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The debate on trademark bidding ensues

Image courtesy of Tetrapak.com

It’s not every day one company makes a decision with the potential to affect the global economy, but that is what happened last Thursday, when Google made a decision to lift its ban on trademark bidding. This means, AdWords advertisers are allowed to bid on trademarked terms, and use the terms in their ads, with the intent to divert traffic to their site.

Ironically, this decision comes days after a Texas software development company filed a class-action suit against Google because of its trademark policy on behalf of all trademark owners in the state, and on the same day real that estate investor John Beck filed his suit, a broader action intending to represent trademark holders across the country.

The controversy surrounding trademark bidding is nothing new, and the reactions to Google’s latest decision range from anger to excitement. Trademark owners are up in arms, and those who were already upset with Google’s bidding policy now have even more reason to take legal action. Advertisers, on the other hand, are busy figuring out the best way to monetize trademark searches in their favor, a move that will invariably lead to more money in Google’s pockets.

Will Google’s decision help bolster the economy? It is hard to say. Spending more doesn’t necessarily equate to a higher ROI. But if there is more money flowing into paid search, doesn’t that have an effect on the economy overall? And what does the current rise in search volume signify? Are consumers relying on the Internet to save money by comparison shopping, or can the rise in traffic simply be attributed to a bunch of people out-of-work looking for their next job?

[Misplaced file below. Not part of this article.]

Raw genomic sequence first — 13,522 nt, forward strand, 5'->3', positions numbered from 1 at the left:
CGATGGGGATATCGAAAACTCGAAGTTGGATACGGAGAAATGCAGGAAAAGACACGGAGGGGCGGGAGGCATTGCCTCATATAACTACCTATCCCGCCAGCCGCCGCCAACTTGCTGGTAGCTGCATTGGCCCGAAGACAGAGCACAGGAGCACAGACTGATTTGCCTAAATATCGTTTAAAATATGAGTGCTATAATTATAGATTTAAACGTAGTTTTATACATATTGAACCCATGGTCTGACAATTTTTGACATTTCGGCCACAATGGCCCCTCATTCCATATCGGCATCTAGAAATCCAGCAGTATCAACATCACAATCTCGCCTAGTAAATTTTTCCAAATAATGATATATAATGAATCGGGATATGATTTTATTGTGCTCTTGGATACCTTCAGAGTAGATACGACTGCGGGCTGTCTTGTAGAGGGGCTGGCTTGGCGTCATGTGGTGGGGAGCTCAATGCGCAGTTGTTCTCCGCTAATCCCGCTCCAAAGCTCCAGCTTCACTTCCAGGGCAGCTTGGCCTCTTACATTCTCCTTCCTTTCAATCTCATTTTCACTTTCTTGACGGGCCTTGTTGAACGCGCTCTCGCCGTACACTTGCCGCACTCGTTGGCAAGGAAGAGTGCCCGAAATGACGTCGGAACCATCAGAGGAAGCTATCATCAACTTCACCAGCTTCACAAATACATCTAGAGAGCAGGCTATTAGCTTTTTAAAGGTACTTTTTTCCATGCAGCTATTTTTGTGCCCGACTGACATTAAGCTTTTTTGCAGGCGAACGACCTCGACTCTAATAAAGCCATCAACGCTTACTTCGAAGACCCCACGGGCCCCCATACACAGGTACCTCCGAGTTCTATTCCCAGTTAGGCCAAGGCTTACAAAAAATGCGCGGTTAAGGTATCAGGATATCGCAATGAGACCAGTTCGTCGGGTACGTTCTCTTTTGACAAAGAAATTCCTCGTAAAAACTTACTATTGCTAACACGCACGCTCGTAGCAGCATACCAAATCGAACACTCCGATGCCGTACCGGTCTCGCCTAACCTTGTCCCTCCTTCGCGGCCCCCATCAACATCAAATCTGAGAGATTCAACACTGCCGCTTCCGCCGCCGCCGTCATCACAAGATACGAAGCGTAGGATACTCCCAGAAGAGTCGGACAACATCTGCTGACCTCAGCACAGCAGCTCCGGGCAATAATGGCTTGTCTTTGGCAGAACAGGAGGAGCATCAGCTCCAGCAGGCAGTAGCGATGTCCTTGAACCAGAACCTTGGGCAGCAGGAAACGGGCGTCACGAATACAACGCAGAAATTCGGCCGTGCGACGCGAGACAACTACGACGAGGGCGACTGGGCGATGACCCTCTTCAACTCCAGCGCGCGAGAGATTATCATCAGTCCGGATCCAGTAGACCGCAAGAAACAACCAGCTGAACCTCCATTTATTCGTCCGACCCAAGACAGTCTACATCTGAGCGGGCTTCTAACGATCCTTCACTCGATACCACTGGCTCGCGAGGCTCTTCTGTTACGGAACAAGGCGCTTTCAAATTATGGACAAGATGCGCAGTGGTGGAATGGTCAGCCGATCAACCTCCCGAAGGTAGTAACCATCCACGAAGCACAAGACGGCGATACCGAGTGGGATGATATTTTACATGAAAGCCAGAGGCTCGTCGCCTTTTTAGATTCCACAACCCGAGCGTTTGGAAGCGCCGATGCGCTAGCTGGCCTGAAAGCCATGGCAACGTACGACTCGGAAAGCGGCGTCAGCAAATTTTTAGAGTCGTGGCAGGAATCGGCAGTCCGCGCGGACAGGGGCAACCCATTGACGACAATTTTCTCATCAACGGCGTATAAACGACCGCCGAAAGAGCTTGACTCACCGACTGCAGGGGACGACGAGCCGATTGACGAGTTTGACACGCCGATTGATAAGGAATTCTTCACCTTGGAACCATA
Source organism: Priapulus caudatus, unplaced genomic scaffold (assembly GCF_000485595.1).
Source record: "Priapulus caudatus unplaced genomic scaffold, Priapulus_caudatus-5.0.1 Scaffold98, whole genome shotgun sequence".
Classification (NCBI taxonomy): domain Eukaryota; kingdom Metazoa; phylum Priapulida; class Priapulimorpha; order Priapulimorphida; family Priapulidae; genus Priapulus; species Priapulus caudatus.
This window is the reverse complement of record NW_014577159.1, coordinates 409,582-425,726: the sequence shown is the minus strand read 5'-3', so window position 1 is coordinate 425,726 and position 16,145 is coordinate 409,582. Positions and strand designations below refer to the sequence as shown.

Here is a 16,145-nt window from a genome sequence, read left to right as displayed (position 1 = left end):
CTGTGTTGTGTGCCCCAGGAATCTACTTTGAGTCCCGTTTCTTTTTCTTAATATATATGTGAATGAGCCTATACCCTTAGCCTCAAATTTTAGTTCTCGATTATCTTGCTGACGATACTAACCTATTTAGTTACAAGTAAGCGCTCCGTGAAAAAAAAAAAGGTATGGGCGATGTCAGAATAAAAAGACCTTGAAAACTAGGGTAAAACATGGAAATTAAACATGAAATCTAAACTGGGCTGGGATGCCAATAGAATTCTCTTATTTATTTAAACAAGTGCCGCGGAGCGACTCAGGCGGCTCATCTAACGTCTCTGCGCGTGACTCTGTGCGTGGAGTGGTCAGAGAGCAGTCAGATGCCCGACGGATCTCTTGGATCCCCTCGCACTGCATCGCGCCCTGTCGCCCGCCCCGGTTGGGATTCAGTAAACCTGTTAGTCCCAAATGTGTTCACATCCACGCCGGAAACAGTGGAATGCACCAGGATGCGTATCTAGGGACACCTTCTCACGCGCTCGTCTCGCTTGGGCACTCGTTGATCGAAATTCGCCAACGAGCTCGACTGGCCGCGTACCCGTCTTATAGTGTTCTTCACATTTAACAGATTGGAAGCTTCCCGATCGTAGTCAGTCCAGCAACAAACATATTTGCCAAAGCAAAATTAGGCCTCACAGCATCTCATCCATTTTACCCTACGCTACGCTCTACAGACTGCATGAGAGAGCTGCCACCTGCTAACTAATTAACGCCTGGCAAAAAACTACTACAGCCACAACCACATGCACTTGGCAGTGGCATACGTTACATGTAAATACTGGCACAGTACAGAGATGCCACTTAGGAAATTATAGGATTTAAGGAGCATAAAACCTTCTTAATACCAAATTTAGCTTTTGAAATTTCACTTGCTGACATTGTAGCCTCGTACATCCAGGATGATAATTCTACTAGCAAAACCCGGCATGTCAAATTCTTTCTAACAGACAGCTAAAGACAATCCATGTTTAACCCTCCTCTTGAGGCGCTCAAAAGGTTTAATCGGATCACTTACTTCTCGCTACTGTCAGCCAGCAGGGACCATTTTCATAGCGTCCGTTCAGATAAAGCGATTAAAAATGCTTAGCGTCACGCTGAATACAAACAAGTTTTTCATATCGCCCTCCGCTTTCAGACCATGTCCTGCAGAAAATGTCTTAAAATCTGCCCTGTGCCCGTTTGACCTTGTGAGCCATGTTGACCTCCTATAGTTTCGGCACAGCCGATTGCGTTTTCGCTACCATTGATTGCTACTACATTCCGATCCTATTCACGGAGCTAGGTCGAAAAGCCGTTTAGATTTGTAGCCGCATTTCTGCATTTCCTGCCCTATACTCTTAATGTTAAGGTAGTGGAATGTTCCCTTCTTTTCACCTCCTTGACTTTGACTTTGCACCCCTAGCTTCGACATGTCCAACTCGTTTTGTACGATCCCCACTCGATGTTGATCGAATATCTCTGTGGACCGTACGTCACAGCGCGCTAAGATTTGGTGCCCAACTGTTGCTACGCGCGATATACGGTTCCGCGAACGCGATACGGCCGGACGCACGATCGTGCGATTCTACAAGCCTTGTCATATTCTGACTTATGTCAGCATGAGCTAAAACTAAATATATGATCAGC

Only time will tell. In the meantime, the battle between advertisers and trademark owners continues.

What is your opinion on trademark bidding? Do you think Google is simply being greedy by allowing advertisers to bid on trademarks of trusted brands or do you think trademark bidding could help make the online search experience more akin to real-life where competitor products sit side-by-side on store shelves? Post your thoughts below.

Comments

4 thoughts on “Google Allows Trademark Bidding…Hysteria Ensues
  1. Gabriel says:

    Amanda,

    This article is great! I read a few already and this was put into terms that I actually understood 🙂

    If I’m not mistaken, this takes place in the media already. I see commercials with this burger compared to that burger all the time. I’m sure if it ends up being a big failure, Google can come up with something to replace it.

    The corporate world is all Greed, what would make Google any different?

  2. Thanks, Gabriel!

    You bring up a great point about the media. If Google’s decision sticks, it may help transform the online search experience into something more similar to the real-life shopping experience, where competitor products sit side-by-side on shelves, and trademarked names are frequently used in sales pitches.

  3. ade says:

    Gabriel I agree with your point that the corporate world is all Greed. Its a pity, because I was hoping that Google would be different.

  4. Holly says:

    I think that it’s alright for clients to bid on keywords that have been trademarked, and I don’t necessarily see it as Google being greedy. Clients that provide a service or sell something that is trademarked like “Botox” and “BMW” should be allowed to bid on the goods and services that they provide.

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